What is a wearable computer? Definition and examples

A Wearable Computer is a small computing device designed to be worn as an accessory on a user’s body, for example, on the wrist. We often refer to them as ‘Smart Wearables’ or simply ‘Wearables.’

Wearable computers can have specific uses, such as fitness trackers, or have a wide array of features, such as a smartwatch with many “smart” functions similar to those found on a smartphone.

When we add the word ‘smart’ to products like watches, televisions, or wearables, it suggests that these devices have very advanced technology, such as Internet connectivity, interactive features, and integration with other devices. They can usually run various applications or software.

Some wearable computers are designed for specific professional or industrial uses, such as head-mounted displays for augmented reality in engineering or manufacturing environments

More advanced wearable computing devices allow users to read and respond to emails, send text messages, browse the web, view photos or videos, and view social media notifications. 

Wearables are typically worn on the wrist (like smartwatches), strapped to the arm, on the head, or hung from the neck. 

Examples of wearable computers

  • Smartwatches
Apple Watch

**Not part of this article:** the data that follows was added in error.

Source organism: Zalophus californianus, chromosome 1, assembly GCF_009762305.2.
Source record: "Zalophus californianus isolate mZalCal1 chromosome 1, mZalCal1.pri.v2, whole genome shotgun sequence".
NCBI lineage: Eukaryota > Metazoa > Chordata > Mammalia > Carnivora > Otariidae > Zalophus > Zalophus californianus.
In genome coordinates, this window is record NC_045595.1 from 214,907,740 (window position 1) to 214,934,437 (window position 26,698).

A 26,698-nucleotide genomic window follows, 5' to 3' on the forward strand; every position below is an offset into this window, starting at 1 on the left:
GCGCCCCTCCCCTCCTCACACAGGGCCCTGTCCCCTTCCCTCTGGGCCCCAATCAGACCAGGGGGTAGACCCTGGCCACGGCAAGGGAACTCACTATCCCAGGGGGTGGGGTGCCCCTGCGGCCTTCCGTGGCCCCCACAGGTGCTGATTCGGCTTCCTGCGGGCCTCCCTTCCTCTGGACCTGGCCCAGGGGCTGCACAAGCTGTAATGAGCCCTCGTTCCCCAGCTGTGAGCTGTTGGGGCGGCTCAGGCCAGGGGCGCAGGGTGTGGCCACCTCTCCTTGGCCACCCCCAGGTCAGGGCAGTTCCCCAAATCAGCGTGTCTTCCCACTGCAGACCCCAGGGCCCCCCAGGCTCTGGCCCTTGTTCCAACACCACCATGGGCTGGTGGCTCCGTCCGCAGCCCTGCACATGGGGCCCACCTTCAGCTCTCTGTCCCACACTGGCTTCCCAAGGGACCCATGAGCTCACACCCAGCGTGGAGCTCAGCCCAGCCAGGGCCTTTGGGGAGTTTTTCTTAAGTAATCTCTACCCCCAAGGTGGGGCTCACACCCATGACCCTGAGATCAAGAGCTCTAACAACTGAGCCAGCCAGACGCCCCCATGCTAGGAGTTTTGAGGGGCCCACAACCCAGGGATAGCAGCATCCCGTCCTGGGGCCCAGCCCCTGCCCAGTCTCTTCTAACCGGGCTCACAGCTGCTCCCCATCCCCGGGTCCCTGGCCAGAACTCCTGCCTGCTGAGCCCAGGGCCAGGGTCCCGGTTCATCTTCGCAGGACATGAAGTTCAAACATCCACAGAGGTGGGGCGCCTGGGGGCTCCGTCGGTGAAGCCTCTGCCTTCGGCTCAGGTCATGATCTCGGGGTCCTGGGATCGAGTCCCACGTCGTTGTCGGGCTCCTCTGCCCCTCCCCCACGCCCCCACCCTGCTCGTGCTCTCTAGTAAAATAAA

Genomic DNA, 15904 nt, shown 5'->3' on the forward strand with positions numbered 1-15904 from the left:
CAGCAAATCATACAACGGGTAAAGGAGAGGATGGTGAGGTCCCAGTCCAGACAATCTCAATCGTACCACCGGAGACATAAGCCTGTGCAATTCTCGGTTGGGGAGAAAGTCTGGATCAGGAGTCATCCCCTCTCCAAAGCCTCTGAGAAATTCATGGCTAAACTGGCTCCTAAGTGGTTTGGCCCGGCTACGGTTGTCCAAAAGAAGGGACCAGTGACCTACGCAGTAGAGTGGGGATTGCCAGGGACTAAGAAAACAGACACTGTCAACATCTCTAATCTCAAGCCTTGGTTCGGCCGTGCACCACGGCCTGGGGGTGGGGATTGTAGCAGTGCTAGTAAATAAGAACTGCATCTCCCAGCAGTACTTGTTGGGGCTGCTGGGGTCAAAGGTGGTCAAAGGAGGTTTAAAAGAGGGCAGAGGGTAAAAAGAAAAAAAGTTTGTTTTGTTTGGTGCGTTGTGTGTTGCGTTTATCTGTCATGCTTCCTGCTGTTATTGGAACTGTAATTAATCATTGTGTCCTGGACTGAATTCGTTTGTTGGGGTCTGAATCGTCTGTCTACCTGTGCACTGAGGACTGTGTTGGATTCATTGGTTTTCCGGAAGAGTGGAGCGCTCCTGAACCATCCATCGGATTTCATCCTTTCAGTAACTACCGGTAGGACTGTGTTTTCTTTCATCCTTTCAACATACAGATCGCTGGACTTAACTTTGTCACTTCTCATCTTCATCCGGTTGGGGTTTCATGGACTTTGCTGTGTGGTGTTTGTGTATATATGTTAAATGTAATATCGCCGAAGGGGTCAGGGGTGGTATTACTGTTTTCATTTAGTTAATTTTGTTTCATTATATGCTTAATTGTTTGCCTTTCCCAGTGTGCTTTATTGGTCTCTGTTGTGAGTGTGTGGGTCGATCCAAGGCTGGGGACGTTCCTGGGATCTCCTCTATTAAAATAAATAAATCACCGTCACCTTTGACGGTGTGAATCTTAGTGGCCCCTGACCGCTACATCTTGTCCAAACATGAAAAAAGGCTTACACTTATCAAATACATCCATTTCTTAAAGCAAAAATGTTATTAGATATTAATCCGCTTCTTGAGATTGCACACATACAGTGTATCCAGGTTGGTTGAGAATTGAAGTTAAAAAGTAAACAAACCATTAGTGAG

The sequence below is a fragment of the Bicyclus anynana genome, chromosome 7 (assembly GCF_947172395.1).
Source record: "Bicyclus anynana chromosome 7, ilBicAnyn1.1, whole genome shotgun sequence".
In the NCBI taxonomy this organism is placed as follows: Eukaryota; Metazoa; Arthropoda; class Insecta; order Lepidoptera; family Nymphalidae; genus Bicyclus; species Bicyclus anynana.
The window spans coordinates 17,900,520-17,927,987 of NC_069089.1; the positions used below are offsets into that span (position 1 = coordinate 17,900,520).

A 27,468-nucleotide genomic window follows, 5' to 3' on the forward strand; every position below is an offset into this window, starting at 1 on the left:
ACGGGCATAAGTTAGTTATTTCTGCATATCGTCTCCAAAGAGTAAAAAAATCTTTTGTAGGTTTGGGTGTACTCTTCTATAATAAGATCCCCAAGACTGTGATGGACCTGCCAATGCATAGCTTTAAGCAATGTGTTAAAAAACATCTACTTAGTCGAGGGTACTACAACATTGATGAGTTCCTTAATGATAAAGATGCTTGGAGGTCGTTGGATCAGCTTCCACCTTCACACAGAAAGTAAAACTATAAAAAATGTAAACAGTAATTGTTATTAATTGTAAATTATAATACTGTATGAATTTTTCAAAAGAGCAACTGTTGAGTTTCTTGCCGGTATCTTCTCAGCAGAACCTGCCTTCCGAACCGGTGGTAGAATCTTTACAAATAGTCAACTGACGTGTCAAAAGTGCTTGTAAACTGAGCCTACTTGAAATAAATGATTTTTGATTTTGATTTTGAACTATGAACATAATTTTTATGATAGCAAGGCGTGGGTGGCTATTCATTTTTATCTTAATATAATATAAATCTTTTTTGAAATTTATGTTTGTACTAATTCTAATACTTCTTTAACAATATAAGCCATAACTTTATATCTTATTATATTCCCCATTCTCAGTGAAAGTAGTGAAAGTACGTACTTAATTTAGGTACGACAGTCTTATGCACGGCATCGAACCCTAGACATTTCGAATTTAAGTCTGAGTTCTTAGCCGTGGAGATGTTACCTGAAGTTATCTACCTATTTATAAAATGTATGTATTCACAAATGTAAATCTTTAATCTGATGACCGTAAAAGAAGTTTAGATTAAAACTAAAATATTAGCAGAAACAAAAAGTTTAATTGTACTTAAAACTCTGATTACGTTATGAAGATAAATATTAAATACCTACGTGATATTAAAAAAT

The Apple Watch (pictured above) is an example of a wearable computer.

Modern smartwatches feature a local touchscreen interface for daily use. They typically have WiFi/Bluetooth connectivity to pair with a smartphone and cooperate with a smartphone app to carry out certain functions. 

  • Fitness tracking bands

These devices are strapped around the wrist and have a screen showing vital fitness and health information, such as heart rate, the number of calories burned, and the total number of steps one has done in a day. 

  • Smart glasses

Smart glasses, such as the one Google developed known as “Google Glass” have the potential to provide an augmented reality experience for users. 

  • Smart Clothing
Smart Shirts - wearable computers article
Created using images from https://hexoskin.com/.

Articles of clothing integrated with electronic components and connectivity. Some track vital signs, others can change color, and some even keep you warm in winter.

  • Body Cameras

Often used by law enforcement.

  • Wearable Medical Devices

These continuously monitor the patient’s medical condition, such as heart rhythm, sleep patterns, or blood sugar levels. Certain wearables are equipped with biometric sensors, enabling them to provide real-time health monitoring and emergency alerts in critical situations.

  • VR Headsets

Virtual Reality headsets offer immersive experiences for gaming, training, and simulation. People often say that when you play a game with a VR headset you feel as if you were really there.

  • Smart Rings

Rings that can tracking fitness, make payments, or control smart home devices.

Steve Mann and the EyeTap

Steve Mann wearing an EyeTap - a wearable computer
Created by Market Business News using a Wikipedia image.

One of the first wearable computers was invented by Steve Mann. In the late 1970s, Mann invented the “Digital Eye Glass” (EyeTap). The device he assists with vision and causes the human eye to effectively become both an electronic camera and a television display. 

Video – What is a Wearable Computer?

This educational video, from our sister channel on YouTube – Marketing Business Network, explains what a ‘Wearable Computer’ is using simple and easy-to-understand language and examples.